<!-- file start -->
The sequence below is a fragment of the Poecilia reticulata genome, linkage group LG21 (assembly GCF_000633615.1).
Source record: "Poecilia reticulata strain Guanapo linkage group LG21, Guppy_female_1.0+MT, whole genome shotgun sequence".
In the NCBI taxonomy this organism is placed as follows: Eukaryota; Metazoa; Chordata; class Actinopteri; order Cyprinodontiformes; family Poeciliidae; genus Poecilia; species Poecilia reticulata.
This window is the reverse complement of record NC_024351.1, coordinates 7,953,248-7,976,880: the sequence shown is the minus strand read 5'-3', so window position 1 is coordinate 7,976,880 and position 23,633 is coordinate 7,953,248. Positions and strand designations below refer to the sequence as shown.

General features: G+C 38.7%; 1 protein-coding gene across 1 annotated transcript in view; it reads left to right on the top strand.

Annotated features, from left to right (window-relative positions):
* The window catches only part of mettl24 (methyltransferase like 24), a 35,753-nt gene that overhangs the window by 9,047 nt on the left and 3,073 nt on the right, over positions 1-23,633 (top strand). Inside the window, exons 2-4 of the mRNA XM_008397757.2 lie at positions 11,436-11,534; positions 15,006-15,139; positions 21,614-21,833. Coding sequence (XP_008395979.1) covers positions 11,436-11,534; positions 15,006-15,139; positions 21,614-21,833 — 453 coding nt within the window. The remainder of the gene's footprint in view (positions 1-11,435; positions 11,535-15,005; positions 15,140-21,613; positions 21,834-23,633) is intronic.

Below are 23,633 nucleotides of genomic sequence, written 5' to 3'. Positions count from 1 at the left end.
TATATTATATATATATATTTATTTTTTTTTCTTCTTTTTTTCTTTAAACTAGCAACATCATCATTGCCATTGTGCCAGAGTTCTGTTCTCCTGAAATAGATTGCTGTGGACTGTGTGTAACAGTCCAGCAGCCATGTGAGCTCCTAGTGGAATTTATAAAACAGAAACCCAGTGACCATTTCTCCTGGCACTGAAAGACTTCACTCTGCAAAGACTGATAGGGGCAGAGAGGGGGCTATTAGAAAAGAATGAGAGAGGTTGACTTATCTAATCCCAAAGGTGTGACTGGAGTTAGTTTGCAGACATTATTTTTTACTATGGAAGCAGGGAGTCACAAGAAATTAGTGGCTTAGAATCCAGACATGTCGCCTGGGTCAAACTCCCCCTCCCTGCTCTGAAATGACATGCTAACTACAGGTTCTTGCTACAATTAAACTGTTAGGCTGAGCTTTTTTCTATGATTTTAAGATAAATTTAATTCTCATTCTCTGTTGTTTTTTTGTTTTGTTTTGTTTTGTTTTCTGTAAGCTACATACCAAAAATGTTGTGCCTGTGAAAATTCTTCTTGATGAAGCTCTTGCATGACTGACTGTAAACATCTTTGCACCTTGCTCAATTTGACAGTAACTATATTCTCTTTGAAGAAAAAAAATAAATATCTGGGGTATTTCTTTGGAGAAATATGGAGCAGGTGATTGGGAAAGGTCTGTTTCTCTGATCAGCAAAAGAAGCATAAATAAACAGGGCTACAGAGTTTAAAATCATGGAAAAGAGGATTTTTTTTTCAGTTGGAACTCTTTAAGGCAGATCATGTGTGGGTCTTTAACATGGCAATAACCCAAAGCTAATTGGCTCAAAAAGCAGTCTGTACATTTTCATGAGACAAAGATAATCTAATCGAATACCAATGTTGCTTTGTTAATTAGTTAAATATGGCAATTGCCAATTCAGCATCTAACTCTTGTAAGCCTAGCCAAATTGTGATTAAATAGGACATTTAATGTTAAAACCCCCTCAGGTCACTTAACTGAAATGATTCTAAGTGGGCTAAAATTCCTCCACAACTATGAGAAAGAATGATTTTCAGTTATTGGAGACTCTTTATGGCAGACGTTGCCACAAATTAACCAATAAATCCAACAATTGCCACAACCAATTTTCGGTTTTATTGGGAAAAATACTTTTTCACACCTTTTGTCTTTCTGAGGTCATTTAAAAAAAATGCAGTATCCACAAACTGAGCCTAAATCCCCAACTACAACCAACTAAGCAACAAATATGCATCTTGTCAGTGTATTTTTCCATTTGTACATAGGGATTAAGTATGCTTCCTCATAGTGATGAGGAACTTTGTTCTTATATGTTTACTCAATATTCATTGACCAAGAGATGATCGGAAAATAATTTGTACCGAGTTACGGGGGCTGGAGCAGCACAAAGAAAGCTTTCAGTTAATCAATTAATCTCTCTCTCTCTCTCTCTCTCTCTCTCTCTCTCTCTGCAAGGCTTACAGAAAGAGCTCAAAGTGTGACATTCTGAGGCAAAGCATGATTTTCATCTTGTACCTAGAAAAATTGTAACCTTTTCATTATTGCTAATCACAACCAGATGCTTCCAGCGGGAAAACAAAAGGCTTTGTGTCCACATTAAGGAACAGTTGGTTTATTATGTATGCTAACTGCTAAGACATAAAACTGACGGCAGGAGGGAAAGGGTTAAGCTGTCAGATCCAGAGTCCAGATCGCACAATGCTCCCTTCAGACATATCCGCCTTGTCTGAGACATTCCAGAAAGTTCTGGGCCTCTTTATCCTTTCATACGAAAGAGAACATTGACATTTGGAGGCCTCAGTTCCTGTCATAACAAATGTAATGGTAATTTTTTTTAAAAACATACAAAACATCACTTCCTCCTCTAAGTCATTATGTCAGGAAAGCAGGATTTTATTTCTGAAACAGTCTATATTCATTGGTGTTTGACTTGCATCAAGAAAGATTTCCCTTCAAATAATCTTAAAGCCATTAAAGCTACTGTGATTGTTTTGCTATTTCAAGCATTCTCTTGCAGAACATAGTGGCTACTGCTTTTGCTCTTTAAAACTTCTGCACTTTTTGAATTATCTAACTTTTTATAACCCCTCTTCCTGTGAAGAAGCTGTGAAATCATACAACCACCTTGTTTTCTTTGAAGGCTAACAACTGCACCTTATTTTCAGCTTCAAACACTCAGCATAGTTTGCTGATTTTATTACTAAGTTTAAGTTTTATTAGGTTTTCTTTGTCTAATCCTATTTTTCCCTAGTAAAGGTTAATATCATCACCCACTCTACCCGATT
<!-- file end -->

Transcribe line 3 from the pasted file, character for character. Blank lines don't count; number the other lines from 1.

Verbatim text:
In the NCBI taxonomy this organism is placed as follows: Eukaryota; Metazoa; Chordata; class Actinopteri; order Cyprinodontiformes; family Poeciliidae; genus Poecilia; species Poecilia reticulata.